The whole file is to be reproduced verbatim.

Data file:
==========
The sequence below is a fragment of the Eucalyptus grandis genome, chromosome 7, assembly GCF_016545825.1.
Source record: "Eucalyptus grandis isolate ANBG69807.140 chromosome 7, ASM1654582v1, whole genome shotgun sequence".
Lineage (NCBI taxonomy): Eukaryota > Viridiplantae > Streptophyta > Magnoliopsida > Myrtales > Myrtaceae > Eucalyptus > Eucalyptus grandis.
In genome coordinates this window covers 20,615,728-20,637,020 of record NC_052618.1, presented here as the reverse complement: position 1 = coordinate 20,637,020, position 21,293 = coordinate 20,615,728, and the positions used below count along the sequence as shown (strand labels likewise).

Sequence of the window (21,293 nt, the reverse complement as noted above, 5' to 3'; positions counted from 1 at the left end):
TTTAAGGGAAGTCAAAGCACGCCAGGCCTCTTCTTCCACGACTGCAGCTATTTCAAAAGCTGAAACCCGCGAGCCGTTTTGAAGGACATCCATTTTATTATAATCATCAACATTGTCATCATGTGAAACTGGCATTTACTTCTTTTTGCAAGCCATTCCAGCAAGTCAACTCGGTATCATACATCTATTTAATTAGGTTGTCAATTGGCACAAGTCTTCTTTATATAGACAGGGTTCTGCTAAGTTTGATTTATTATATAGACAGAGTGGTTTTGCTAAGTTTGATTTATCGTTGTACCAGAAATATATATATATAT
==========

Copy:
The sequence below is a fragment of the Eucalyptus grandis genome, chromosome 7, assembly GCF_016545825.1.
Source record: "Eucalyptus grandis isolate ANBG69807.140 chromosome 7, ASM1654582v1, whole genome shotgun sequence".
Lineage (NCBI taxonomy): Eukaryota > Viridiplantae > Streptophyta > Magnoliopsida > Myrtales > Myrtaceae > Eucalyptus > Eucalyptus grandis.
In genome coordinates this window covers 20,615,728-20,637,020 of record NC_052618.1, presented here as the reverse complement: position 1 = coordinate 20,637,020, position 21,293 = coordinate 20,615,728, and the positions used below count along the sequence as shown (strand labels likewise).

Sequence of the window (21,293 nt, the reverse complement as noted above, 5' to 3'; positions counted from 1 at the left end):
TTTAAGGGAAGTCAAAGCACGCCAGGCCTCTTCTTCCACGACTGCAGCTATTTCAAAAGCTGAAACCCGCGAGCCGTTTTGAAGGACATCCATTTTATTATAATCATCAACATTGTCATCATGTGAAACTGGCATTTACTTCTTTTTGCAAGCCATTCCAGCAAGTCAACTCGGTATCATACATCTATTTAATTAGGTTGTCAATTGGCACAAGTCTTCTTTATATAGACAGGGTTCTGCTAAGTTTGATTTATTATATAGACAGAGTGGTTTTGCTAAGTTTGATTTATCGTTGTACCAGAAATATATATATATAT